Toyota Motor Corp is doubling down on its investment in hydrogen fuel cell vehicles, designing lower-cost, mass-market passenger cars and SUVs and pushing the technology into buses and trucks to build economies of scale.
As Toyota cranks up improvements for the next generation of its Mirai hydrogen fuel cell vehicle (FCV), expected in the early 2020s, it is hoping it can prove wrong rival automakers and industry experts who have mostly dismissed such plans as commercially unviable.
The maker of the Prius, the world’s first mass-produced “eco-friendly” gasoline-hybrid car in the 1990s, says it can popularize FCVs in part by making them cheaper.
“We’re going to shift from limited production to mass production, reduce the amount of expensive materials like platinum used in FCV components, and make the system more compact and powerful,” Yoshikazu Tanaka, chief engineer of the Mirai, said in an interview with Reuters.
It is planning a phased introduction of other FCV models, including a range of SUVs, pick-up trucks, and commercial trucks beginning around 2025, a source with knowledge of the automaker’s plans said.
The automaker declined to comment on specific future product plans. But it has developed FCV prototypes of small delivery vehicles and large transport trucks based on models already on the road, as Tesla Inc. develops a battery-operated commercial semi-truck from the ground up.
“We’re going to use as many parts from existing passenger cars and other models as possible in fuel cell trucks,” said Ikuo Ota, manager of new business planning for fuel cell projects at Toyota. “Otherwise, we won’t see the benefits of mass production.”
The company is also betting on improved performance. Toyota wants to push the driving range of the next Mirai to 700-750 kilometers from around 500 kilometers, and to hit 1,000 kilometers by 2025, a separate source said.
Driven by the belief that hydrogen will become a key source of clean energy in the next 100 years, Toyota has been developing FCVs since the early 1990s.
Hydrogen is the most abundant element in the universe and stores more energy than a battery of equivalent weight.
The Mirai was the world’s first production FCV when it was launched in 2014. But its high cost, around US$60,000 before government incentives, and lack of refueling infrastructure have limited its appeal. Fewer than 6,000 have been sold globally.
LMC Automotive forecasts FCVs to make up only 0.2 percent of global passenger car sales in 2027, compared with 11.7 percent for battery EVs. The International Energy Agency predicts fewer FCVs than battery-powered and plug-in hybrid electric vehicles through 2040.
Many automakers, including Nissan Motor Co and Tesla, see battery-powered cars as a better, zero-emission solution to gasoline engines. Only a handful, including Honda Motor Co and Hyundai Motor Co, produce FCVs.
But people familiar with Toyota’s plans said the automaker thinks demand will perk up as more countries, including China, warm to fuel cell technology. The company also sees FCVs as a hedge against a scarcity of key EV battery materials such as cobalt.
For now, Mirais are assembled by hand at a plant in Toyota City, where 13 technicians push partially constructed units into assembly bays for detailed inspections. This process yields just 6.5 cars a day, a sliver of Toyota’s average domestic daily production of about 13,400 vehicles.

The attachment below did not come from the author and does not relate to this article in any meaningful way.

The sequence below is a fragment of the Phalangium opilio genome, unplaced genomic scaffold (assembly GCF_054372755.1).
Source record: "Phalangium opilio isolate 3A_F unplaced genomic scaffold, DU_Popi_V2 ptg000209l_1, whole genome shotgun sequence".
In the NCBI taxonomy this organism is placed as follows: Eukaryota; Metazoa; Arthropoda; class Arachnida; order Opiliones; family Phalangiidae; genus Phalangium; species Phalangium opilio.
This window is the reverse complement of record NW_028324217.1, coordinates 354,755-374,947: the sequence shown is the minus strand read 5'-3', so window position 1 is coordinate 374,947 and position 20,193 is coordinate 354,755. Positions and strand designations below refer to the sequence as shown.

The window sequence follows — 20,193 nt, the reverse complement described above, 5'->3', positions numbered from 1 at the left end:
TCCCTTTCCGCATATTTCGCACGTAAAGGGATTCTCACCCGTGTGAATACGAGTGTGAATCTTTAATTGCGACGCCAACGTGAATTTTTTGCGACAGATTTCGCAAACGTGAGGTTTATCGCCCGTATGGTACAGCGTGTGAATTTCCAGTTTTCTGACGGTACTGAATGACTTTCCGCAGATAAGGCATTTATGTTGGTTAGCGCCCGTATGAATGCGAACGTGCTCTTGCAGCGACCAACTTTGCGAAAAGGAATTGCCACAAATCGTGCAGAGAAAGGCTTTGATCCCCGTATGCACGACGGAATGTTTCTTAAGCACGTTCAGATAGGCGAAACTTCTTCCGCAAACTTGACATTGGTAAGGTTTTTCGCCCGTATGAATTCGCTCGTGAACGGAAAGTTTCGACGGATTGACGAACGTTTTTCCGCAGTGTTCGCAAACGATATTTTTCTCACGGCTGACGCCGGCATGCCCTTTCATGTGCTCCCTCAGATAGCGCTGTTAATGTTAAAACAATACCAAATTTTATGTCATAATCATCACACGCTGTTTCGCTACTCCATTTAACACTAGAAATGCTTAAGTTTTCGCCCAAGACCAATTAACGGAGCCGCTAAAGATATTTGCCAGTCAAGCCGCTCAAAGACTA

Strategic Analysis Inc, which has analyzed costs of FCVs including the Mirai, estimates that it costs Toyota about US$11,000 to produce each of its fuel cell stacks, by far the vehicles’ most expensive part.
Toyota has been building up production capacity to change that, as it expects global FCV sales climb to 30,000 units annually after 2020 from about 3,000. Strategic Analysis estimates that would allow Toyota to reduce costs to about US$8,000 per stack.
It has already begun to use parts developed for the Mirai in other models, such as the fuel cell stack, which is used in Kenworth freight trucks being tested in California, the Sora FC bus it released in Japan in March and the delivery trucks it will test with Seven-Eleven stores in Japan next year.
“It will be difficult for Toyota to lower FCV production costs if it only produces the Mirai,” the first source told Reuters on condition of anonymity as he was not authorized to speak publicly about the issue.
“By using the FCV system in larger models, it is looking to lower costs by mass-producing and using common parts across vehicle classes,” he added.
The Mirai’s high production costs are largely due to expensive materials including platinum, titanium and carbon fiber used in the fuel cell and hydrogen storage systems.
Engineers have been reducing that by improving the platinum catalyst, a key component in the 370 layered cells in the fuel cell stack, which facilitates the reaction between hydrogen and oxygen that produces electricity.
“We’ve been able to decrease the platinum loading by 10 percent to 20 percent and deliver the same performance,” said Eri Ichikawa, a fuel cell engineer at Cataler Corp, a Toyota subsidiary that specializes in catalytic converters.
Strategic Analysis says using that much less of the precious metal would save up to US$300 per fuel cell stack, based on an estimate that Toyota now uses about 30 grams of platinum per unit.
“By consistently focusing on these issues, we will be able to progressively lower the cost of FCVs in the future,” Tanaka said.